Lisa Hotchkiss at NICE CXone outlines five ways to improve customer satisfaction scores using customer empathy.
A large financial services company has a long-running and insightful TV ad campaign about the quality of their customer service.
The commercials feature customers talking to call centre agents who look just like the customers—similar clothes, communication styles, facial features, and hairstyles. The interactions always result in high customer satisfaction; these customers are joyous!
The ads aren’t implying that you get the best experiences when your customer service agent is your customer’s doppelganger. Rather, the commercials are making the point that satisfying interactions happen when customers and agents make authentic, personal connections.
This is why successful businesses don’t just emphasize the technical aspects of customer service; they also focus on the emotional side of interactions by prioritizing customer empathy, rapport building, and showing compassion.
Showing empathy involves putting yourself in other people’s shoes so you can better understand what they’re thinking and feeling. Someone who experiences empathy in a customer service experience feels like the agent—by proxy, the business—listens to them, understands them, and values them, even if the agent has to say “No” to their request.
This feeling of connectedness can result in higher customer satisfaction and loyalty.
Improving the customer experience to incorporate better empathy is a customer satisfaction best practice.
But as important as empathy is to customer satisfaction, it can be difficult for contact centre managers to know if their agents are truly building relationships with customers or just focusing on the mechanics of issue resolution. Fortunately, modern AI-powered contact centre solutions can eliminate the guessing game and provide managers with more insights into and control over the softer side of interactions.
These tools, combined with basic blocking and tackling activities, like providing agents with training and scripts, can help organizations boost customer satisfaction and ensure empathy is at the heart of their customer relationships.
1. Use AI-Powered Agent Assistance to Automate Empathy for Call Contact Centre Agents
Despite the growing adoption of customer self-service options, agent-assisted channels are still the most used methods of getting support. Our most recent consumer research revealed that phone, email, and chat were by far the dominant service channels. This means agents are still central to delivering satisfying, empathetic experiences.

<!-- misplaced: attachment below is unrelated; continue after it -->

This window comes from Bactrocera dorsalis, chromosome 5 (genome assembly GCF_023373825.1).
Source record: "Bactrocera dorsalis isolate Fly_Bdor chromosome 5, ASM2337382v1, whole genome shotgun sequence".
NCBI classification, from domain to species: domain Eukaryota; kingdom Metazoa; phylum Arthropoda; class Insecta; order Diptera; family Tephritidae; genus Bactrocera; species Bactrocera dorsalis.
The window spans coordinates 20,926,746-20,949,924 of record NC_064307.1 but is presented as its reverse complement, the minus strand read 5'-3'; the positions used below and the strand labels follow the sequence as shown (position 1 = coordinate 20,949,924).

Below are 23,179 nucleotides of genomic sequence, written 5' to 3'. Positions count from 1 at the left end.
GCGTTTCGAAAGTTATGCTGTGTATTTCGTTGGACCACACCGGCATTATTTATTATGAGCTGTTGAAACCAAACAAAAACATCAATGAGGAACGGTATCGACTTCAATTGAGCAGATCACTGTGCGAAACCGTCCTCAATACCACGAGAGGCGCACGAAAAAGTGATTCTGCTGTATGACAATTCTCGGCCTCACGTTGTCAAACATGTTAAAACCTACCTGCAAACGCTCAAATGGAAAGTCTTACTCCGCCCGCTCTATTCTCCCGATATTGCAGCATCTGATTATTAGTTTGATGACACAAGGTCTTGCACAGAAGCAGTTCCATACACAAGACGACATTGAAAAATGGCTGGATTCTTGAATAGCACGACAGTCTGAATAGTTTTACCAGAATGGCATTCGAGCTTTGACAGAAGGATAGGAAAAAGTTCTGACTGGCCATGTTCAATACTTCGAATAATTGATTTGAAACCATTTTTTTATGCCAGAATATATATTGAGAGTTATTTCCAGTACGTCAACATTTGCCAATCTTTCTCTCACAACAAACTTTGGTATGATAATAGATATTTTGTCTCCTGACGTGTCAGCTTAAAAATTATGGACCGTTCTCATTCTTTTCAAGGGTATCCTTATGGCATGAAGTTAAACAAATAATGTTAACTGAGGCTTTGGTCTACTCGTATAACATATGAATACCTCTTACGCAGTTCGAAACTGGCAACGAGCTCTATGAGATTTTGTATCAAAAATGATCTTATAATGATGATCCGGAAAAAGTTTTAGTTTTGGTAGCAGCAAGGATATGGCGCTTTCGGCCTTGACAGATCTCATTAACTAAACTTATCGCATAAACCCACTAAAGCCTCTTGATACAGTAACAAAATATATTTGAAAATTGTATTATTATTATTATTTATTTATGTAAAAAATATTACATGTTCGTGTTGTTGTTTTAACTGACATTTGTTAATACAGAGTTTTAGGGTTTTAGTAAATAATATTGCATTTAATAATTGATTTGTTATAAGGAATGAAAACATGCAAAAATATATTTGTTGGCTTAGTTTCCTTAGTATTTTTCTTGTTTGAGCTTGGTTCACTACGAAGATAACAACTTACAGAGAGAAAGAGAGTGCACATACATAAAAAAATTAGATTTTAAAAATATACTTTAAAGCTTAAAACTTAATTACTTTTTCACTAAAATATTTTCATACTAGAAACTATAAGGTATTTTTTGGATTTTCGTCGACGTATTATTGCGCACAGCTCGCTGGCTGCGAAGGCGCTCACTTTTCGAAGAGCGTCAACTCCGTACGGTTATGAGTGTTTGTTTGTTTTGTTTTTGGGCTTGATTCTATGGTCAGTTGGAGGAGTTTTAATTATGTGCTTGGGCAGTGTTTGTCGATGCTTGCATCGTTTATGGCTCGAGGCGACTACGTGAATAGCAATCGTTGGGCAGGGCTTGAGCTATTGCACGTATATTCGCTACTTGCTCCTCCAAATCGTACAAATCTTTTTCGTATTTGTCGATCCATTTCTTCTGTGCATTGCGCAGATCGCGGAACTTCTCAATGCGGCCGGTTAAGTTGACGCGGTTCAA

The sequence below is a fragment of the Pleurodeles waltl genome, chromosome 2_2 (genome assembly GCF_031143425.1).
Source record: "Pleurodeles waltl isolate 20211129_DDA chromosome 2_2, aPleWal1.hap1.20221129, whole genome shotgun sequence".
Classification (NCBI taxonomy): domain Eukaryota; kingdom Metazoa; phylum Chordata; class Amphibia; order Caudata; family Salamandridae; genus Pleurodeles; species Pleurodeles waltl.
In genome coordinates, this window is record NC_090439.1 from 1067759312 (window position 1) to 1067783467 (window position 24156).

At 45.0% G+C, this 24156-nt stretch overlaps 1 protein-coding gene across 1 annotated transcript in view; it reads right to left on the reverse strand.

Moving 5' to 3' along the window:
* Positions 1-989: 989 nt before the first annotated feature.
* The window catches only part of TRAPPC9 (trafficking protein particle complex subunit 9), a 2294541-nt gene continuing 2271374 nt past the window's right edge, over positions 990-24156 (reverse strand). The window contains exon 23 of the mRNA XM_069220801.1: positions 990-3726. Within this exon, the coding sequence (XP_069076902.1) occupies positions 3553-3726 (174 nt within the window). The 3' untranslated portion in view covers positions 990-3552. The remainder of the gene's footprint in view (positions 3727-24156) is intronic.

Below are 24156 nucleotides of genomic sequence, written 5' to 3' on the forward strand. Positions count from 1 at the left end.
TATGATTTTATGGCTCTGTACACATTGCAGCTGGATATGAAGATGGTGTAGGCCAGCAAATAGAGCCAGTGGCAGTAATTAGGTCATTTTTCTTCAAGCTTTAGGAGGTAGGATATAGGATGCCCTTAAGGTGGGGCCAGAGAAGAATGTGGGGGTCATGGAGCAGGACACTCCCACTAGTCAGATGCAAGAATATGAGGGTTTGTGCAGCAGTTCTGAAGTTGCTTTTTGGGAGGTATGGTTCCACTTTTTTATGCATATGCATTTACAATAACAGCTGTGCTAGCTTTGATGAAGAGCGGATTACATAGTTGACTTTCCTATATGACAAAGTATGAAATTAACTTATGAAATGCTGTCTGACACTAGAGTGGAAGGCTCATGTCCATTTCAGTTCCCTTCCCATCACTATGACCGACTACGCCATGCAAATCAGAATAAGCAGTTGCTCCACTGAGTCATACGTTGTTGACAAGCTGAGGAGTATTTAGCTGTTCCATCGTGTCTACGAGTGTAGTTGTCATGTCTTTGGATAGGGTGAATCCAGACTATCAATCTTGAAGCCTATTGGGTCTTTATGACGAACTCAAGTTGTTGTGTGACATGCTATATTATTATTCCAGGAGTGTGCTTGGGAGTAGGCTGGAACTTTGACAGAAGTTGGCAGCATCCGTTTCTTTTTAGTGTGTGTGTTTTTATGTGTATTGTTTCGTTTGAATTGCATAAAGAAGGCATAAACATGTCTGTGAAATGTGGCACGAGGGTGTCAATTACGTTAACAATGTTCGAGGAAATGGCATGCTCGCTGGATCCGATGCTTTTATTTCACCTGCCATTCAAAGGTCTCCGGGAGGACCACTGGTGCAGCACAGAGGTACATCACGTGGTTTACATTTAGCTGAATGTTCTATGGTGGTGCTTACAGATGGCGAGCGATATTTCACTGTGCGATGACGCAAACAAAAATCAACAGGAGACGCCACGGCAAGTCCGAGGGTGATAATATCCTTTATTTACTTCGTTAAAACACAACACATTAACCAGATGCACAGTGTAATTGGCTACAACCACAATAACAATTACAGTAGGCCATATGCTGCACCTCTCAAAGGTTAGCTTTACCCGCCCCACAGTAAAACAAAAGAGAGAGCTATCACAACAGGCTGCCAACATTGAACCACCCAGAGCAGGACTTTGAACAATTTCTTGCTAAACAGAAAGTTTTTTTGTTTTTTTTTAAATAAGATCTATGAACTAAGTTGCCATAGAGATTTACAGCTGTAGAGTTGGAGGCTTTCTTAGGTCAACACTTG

Although supervisors and QA staff can pull a sampling of call recordings to assess interpersonal skills and coach agents to improve their performance, the size of the samples is typically very small, and agents may receive feedback several days after the interactions.
The time lag reduces the effectiveness of the coaching and there’s no way to impact the outcomes of the interactions. All of this means that agents’ soft skills probably aren’t as good as they could be and, as a result, customer satisfaction is suboptimal.
Up until recently, this was just a limitation of the quality monitoring process that contact centre managers had to live with. But advances in artificial intelligence have fundamentally changed the game. AI-powered real-time agent assistance tools can monitor voice interactions as they’re happening.
AI enables these solutions to measure customer sentiment by assessing factors such as voice pitch and volume, length of silences, and use of keywords. Based on sentiment, the software then coaches agents on behaviours, including showing empathy, that has been scientifically proven to increase satisfaction.
Real-time interaction guidance yields several benefits. Because these tools provide real-time alerts, they give agents the ability to improve interactions while they’re occurring.
Equally as important, empathy for contact centre agents will always be top of mind and their soft skills will improve with repetitive coaching and practice. Real-time interaction guidance software will upgrade a call centre’s agent development results and is a powerful supplement to quality review processes.
2. Use Smart Routing to Make Customers Feel Heard
If you were frustrated and needed customer support, would you prefer to call into a company and listen to a long list of routing options or state your need aloud naturally and have the routing respond based on what you’ve said? Seems like a no-brainer, right?
Any instance a customer reaches out to your company for support is an important time to demonstrate empathy and show you understand and care about a customer’s needs. Artificial intelligence-powered routing can help.
The AI listens to the customer and using natural language processing and all other customer data sources on-hand, including past service results, sentiment, and recent interactions, and more, it can route their call accordingly.